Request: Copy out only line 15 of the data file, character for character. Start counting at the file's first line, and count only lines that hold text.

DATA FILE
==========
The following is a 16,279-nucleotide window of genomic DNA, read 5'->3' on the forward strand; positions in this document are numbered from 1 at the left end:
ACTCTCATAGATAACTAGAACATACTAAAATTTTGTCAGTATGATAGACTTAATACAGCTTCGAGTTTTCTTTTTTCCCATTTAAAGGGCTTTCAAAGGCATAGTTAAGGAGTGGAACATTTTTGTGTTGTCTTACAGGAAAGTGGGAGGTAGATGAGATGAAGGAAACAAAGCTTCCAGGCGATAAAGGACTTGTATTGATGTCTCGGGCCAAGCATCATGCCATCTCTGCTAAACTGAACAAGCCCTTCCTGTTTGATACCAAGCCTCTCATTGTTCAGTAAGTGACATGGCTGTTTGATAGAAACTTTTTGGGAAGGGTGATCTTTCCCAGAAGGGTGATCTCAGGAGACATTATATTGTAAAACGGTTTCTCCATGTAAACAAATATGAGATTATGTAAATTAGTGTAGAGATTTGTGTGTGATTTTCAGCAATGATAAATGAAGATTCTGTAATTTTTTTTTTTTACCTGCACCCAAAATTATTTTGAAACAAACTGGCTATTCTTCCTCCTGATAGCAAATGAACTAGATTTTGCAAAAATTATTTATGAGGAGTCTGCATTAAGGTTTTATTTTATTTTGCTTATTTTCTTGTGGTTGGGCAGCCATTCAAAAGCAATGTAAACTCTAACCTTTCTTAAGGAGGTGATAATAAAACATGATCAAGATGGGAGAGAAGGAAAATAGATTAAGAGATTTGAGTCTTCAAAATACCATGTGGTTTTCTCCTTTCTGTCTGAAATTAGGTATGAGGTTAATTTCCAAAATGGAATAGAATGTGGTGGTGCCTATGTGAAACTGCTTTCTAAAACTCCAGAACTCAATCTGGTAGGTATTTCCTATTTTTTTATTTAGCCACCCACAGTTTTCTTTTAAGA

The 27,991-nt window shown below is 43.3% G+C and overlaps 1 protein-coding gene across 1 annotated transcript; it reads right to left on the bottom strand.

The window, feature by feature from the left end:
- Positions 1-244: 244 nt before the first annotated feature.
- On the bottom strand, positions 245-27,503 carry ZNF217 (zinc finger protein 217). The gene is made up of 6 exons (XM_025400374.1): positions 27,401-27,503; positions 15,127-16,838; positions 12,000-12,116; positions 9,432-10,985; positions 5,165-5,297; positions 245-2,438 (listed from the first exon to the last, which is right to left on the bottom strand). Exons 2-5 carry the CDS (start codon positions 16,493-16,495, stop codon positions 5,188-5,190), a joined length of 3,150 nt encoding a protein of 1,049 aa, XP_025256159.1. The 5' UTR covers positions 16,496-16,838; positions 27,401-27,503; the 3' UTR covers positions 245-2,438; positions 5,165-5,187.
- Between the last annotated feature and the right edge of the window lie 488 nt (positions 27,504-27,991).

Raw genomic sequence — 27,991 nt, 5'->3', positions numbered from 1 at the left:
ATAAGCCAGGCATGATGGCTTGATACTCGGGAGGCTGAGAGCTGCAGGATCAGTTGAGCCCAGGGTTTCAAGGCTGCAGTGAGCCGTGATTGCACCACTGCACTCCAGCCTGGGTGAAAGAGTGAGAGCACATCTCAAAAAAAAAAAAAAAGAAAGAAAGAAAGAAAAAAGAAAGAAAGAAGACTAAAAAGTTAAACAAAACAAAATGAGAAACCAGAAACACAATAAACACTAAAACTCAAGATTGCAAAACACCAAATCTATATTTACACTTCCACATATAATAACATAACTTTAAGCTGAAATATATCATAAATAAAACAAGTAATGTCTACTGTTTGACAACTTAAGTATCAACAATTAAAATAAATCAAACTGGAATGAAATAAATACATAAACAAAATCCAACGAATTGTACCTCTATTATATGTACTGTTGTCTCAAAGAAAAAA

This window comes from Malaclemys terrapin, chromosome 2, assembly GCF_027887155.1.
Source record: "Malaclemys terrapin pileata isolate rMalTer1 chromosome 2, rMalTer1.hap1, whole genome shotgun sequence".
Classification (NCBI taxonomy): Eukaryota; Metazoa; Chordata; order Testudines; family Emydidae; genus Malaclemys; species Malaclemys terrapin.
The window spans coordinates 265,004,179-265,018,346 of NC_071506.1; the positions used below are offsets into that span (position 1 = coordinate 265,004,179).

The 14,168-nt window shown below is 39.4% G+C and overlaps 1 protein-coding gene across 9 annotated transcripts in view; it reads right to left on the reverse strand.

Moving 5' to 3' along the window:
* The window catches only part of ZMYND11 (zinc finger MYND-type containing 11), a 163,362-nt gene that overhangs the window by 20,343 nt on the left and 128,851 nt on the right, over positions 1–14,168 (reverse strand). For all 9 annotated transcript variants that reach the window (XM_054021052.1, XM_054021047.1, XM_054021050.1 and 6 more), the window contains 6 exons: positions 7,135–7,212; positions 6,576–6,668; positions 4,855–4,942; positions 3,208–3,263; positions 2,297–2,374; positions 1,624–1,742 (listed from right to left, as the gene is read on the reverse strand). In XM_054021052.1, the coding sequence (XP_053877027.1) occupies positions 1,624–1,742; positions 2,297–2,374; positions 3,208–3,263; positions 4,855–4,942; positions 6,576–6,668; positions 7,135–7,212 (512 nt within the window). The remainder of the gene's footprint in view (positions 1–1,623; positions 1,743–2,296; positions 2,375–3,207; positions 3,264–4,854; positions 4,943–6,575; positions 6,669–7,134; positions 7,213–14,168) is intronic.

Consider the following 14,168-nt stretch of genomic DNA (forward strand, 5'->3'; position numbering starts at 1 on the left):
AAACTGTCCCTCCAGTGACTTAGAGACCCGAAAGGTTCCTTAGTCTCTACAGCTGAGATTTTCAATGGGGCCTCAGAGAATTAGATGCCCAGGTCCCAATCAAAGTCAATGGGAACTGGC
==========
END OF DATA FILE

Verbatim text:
Moving 5' to 3' along the window: